True to the words, she opens her eyes to the stark white of a hospital room. The displeasure of physical pain and presence floods her eyes.
“Can you hear me?” another friend cries. She simply looks over and squints her eyes closed, wishing away the humiliation and guilt that is sure to arrive.
“Your parents don’t know, and neither does he. Are you okay?”
In reply, she throws up and cries.
Words don’t come out of her throat. Her phone, the abandoned relic in the living room, is now her lifeline and connection to the loved ones she ignored. Three-hundred text messages and seventy missed calls. She does not reply, and in fact deletes most of these. The only ones she saves are from her close friends, and from him.
Rather than return home and finally let her parents know she is alive—though unwell—her home is with another friend. Everyone is in the dark. The few friends who are aware of the suicide attempt are sworn to secrecy by sticky notes, as her throat refuses to let words arise.
Fear keeps her lips sealed. On her body, it’s a mixture of scabs and stitches.
“I’m glad you’re staying with me. Glad you’re okay.”
Hi. I’m okay. Sorry I ignored you. Meet me?
He texts back almost immediately. Oh my God. I thought you were dead…literally.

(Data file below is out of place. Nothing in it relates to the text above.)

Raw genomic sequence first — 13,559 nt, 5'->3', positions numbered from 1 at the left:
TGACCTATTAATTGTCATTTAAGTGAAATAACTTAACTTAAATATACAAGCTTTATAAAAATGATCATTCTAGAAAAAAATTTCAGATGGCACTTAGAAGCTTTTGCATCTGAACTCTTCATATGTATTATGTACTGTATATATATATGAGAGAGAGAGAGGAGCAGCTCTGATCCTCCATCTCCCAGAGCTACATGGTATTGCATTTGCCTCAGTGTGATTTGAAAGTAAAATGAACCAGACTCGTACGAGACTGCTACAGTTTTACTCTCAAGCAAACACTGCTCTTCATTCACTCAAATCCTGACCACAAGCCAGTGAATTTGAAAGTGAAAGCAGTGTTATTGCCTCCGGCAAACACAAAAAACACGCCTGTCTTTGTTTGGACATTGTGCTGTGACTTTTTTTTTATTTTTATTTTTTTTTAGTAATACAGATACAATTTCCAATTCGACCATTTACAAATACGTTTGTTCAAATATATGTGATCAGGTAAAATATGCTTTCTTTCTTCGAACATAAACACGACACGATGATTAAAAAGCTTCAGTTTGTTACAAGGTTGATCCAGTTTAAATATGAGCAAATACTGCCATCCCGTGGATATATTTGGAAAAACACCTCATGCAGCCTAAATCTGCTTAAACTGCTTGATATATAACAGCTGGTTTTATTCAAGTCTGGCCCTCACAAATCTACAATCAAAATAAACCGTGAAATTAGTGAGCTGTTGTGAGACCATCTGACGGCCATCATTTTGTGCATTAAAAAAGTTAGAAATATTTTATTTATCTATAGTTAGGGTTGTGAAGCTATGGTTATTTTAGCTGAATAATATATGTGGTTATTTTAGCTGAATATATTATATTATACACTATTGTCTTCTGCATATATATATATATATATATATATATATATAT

She nods at her friend, who pours out boiled water into mugs. A mug is offered her and she sips at it with no regard to the scalding of her tongue.
“We’re meeting him at Starbucks, right?”
She nods in the back seat, zipped tight in a hoodie much too hot for this climate.
Another nod. Her friend’s boyfriend sits up front, too. The cars on the other side of the road zoom by. It would be easier to open the door and jump into their flow than to grab a hot drink with him. After all, he has no idea.
Muffled by espresso machines and whirring conversations, the late-night hours are well-suited for nervous meetings. The three walk in and meet him at a table, originally meant for two. The surprise is unwelcome, but his relief upon seeing her is unmistakable. It’s as if a boulder was removed from his shoulder. She considers waving but doesn’t in the end.
He rushes in to hug her, but she carefully steps out of his path. “It was just going to be us. We need to talk privately,” he adds, seeing her disdainful look.
“They stay. Please.” The words are rough as they slide through her teeth.
His sigh is accepting, if only somewhat. The four sit and wait for conversation to start. Someone grabs coffees—one of the friends. They are handed out, nervously sipped, and awkwardly held. He waits for her to speak, but she only succeeds in staring at a freckle on his neck.
“Aren’t you going to explain where you’ve been?”
“Wait—” the friend gasps.
There are no words fitting to describe just what happened next. Eyes wide with deer-in-the-headlights terror, she pulls one of her sleeves up to her elbow and waits for the criticism to dial in. Instead, there are near tears.
“Why would you?” he asks, after three solid minutes of sliding his eyes between her tattered forearm and her paper-white face.
She tugs the sleeve down and chokes back tears, partially from the pain. “Because I’m not perfect.”
“But baby, that’s exactly why I love you,” he sobs.